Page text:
Understanding and improving your soil is beneficial to having a successful garden.
You may encounter any number of varieties on your own land: sandy, clay-based, loamy (nice!) hardpan (that’s when your shovel bounces off and winds up in your neighbor’s yard) or silty (near creek and river beds.) These types may not be consistent throughout your property as well.
If you’d like assistance assessing your soil, your local Soil Conservation District or Extension service ought to be able to help you. But if you’re inclined towards the DIY approach, here’s what I did:
When we bought our land, it was pretty obvious that most of the yard had been used as a place to park cars. The yard was compacted throughout and any place I tried to dig I encountered dense clay with rock. The shovel wouldn’t penetrate more than a couple of inches.
My first garden performed poorly. Even though I spread some topsoil in the spot I chose, the plants were stunted. Their roots just couldn’t penetrate the dense ground beneath. Then I tried tilling which only lead to greater compaction and increased weed pressure. And frankly, running a tiller is torture.
For the next few years I mainly grew in containers that held a mix of potting soil, finished compost and soil conditioner that I’d bought in bulk. During that time, we applied several cubic yards of wood chip, placing the thickest layers in the lowest parts of the yard where water would pool and in thinner layers closer to the house. As the wood chips decomposed, they broke down into a nice, rich and well draining top soil. We now have abundant earthworms and improved drainage across the property as a whole.
Regular application of wood chips has been my preferred method of soil improvement. Sheet mulching directly where you want to grow is also an option, especially if your yard is well drained and you just need to cultivate in particular areas where you want to grow.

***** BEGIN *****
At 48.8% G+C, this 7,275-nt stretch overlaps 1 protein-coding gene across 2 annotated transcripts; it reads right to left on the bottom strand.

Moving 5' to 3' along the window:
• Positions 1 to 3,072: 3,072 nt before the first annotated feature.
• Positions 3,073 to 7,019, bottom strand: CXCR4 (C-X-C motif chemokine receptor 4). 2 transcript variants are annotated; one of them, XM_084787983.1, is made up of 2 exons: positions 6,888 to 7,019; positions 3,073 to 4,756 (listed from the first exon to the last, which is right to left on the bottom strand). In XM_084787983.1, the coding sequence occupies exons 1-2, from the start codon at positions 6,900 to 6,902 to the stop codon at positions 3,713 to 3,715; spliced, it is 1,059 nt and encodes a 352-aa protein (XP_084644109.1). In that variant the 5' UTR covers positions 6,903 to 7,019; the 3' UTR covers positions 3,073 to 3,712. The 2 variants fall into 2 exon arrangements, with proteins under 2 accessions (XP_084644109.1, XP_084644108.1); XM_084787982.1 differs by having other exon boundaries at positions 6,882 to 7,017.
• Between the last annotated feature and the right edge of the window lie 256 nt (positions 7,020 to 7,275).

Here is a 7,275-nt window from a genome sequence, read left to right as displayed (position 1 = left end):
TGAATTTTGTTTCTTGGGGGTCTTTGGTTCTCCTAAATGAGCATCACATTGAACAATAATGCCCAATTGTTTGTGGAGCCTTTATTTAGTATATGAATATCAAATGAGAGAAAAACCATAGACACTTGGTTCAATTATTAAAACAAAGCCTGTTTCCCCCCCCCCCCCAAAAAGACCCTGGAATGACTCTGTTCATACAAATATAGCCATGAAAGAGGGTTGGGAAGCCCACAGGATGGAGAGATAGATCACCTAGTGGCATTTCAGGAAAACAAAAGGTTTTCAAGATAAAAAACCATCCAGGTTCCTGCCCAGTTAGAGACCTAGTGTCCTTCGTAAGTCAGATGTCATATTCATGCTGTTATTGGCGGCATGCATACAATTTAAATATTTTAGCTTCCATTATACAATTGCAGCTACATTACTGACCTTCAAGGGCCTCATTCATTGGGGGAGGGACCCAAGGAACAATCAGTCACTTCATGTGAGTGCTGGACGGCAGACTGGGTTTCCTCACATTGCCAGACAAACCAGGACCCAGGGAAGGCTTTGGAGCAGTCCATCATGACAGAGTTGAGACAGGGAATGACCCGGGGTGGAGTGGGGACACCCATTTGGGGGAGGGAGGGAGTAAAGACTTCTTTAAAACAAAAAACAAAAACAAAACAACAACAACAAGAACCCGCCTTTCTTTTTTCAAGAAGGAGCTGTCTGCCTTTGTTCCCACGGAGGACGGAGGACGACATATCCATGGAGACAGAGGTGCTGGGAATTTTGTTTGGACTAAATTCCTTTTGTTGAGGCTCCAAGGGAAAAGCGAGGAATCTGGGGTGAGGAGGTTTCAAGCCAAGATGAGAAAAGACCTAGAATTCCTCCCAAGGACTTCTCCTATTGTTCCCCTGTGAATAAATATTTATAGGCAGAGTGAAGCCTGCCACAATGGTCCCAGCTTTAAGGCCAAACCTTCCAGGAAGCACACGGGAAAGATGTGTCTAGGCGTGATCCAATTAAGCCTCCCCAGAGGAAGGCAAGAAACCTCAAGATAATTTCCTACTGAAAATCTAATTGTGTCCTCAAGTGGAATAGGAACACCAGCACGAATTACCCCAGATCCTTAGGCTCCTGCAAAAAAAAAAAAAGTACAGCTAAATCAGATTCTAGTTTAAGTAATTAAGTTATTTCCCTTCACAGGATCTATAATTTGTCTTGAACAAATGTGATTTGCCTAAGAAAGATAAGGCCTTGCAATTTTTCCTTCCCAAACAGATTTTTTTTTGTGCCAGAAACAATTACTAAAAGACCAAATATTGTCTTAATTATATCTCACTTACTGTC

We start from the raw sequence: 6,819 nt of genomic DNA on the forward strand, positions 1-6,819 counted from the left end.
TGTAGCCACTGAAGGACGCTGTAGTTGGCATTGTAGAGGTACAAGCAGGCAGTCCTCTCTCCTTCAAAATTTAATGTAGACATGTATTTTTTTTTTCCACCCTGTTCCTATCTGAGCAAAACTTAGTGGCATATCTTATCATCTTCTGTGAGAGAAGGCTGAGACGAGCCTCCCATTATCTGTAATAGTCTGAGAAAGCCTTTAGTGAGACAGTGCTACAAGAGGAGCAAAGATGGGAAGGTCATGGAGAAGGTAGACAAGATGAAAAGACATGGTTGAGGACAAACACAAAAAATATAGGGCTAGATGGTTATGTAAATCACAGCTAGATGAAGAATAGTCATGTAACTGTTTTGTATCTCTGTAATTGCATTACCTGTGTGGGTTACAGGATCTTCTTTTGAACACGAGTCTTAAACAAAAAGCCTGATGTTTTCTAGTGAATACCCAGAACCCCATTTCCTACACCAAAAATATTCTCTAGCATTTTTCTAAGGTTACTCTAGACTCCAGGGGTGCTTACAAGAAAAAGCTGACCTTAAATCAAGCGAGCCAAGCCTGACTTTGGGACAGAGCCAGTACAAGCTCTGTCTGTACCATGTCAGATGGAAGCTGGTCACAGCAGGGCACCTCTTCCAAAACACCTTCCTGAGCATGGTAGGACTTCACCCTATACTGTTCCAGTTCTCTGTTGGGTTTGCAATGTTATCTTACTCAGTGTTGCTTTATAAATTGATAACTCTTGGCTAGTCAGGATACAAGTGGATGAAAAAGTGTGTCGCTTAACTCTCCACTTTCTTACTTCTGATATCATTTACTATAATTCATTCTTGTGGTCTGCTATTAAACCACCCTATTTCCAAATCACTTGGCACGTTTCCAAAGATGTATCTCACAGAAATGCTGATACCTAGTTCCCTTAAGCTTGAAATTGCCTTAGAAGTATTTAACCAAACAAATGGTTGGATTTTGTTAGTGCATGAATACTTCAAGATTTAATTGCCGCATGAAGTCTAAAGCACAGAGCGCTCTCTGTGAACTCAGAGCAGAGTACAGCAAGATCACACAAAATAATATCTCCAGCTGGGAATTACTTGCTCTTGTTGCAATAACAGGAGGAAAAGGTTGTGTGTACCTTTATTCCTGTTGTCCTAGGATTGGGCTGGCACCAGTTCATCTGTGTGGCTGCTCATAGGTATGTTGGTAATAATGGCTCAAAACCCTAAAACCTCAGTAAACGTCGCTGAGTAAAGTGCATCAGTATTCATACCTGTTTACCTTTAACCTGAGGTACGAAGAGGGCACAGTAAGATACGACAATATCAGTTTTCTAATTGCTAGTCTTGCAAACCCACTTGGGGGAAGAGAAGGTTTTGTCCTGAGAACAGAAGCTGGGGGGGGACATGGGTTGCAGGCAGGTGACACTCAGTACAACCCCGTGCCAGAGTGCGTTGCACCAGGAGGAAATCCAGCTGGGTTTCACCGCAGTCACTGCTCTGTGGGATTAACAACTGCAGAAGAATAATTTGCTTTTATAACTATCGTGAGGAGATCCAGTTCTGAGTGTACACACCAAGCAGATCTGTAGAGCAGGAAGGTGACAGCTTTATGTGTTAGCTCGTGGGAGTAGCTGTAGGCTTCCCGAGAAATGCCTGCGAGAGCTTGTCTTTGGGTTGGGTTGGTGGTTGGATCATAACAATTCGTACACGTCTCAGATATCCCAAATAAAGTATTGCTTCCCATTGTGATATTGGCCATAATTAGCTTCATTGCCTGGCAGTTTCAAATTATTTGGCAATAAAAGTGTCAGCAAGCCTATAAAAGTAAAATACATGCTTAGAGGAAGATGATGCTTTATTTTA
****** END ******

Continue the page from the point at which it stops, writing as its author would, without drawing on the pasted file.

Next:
Chips can also be used as accents to create paths. Directing foot and garden cart traffic only on certain areas also indirectly improves soil. During really wet times of year it’s best to tread as lightly as possible or only on dedicated paths since wet slogging is what leads to greater compaction.
We received free wood chips through the Chip Drop Service and we have found that if you pay a $20 courtesy fee, you’ll get a delivery much sooner. You can also contact tree companies in your area to see if they are able to drop off their loads on your property. Some of them may have large logs as part of the load. If you’re able to move them (and I’ve moved 100 lb logs with a sturdy hand cart) you have now free material to build raised bed borders.
For many companies, this saves them from having to pay disposal fees. The crews also appreciate a tip or an offer of drinks or snacks. They’ll remember you and may be more willing to work with you in the future. Make sure they have room to back and raise a dump bed or trailer. They’re going to be wary of any property damage or liability.
Wood chip application is best done in the late fall or if it’s not too wet, winter and early spring.
You can do it in the summer, but carting one load of chips after another during a Tennessee August is not my idea of a good time. But hey, whatever rocks your world.
Contact email@example.com if you have questions or comments or would like an in person evaluation of your land and its production potential.